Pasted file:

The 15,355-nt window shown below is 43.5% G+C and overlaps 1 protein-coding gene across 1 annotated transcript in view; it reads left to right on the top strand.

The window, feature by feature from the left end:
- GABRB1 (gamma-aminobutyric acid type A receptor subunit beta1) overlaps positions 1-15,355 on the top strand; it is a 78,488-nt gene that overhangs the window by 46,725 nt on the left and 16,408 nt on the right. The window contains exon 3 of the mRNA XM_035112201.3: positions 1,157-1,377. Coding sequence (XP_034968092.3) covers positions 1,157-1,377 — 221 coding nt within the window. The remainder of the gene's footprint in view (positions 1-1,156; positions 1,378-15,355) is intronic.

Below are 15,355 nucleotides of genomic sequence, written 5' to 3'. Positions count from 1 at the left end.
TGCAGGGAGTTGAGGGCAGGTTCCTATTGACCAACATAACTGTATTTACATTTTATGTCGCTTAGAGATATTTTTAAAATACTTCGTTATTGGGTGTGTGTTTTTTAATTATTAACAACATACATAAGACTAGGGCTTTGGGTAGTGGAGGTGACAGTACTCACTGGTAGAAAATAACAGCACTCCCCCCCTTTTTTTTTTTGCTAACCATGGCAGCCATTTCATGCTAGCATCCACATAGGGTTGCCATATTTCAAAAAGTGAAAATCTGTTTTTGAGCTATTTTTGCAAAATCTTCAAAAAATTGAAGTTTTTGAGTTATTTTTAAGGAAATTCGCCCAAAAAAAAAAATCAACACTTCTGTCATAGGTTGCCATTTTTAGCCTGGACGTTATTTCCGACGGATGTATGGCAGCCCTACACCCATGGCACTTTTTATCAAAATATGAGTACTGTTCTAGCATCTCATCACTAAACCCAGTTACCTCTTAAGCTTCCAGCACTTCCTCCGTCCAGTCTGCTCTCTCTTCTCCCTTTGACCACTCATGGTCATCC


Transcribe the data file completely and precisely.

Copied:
The 15,355-nt window shown below is 43.5% G+C and overlaps 1 protein-coding gene across 1 annotated transcript in view; it reads left to right on the top strand.

The window, feature by feature from the left end:
- GABRB1 (gamma-aminobutyric acid type A receptor subunit beta1) overlaps positions 1-15,355 on the top strand; it is a 78,488-nt gene that overhangs the window by 46,725 nt on the left and 16,408 nt on the right. The window contains exon 3 of the mRNA XM_035112201.3: positions 1,157-1,377. Coding sequence (XP_034968092.3) covers positions 1,157-1,377 — 221 coding nt within the window. The remainder of the gene's footprint in view (positions 1-1,156; positions 1,378-15,355) is intronic.

Below are 15,355 nucleotides of genomic sequence, written 5' to 3'. Positions count from 1 at the left end.
TGCAGGGAGTTGAGGGCAGGTTCCTATTGACCAACATAACTGTATTTACATTTTATGTCGCTTAGAGATATTTTTAAAATACTTCGTTATTGGGTGTGTGTTTTTTAATTATTAACAACATACATAAGACTAGGGCTTTGGGTAGTGGAGGTGACAGTACTCACTGGTAGAAAATAACAGCACTCCCCCCCTTTTTTTTTTTGCTAACCATGGCAGCCATTTCATGCTAGCATCCACATAGGGTTGCCATATTTCAAAAAGTGAAAATCTGTTTTTGAGCTATTTTTGCAAAATCTTCAAAAAATTGAAGTTTTTGAGTTATTTTTAAGGAAATTCGCCCAAAAAAAAAAATCAACACTTCTGTCATAGGTTGCCATTTTTAGCCTGGACGTTATTTCCGACGGATGTATGGCAGCCCTACACCCATGGCACTTTTTATCAAAATATGAGTACTGTTCTAGCATCTCATCACTAAACCCAGTTACCTCTTAAGCTTCCAGCACTTCCTCCGTCCAGTCTGCTCTCTCTTCTCCCTTTGACCACTCATGGTCATCC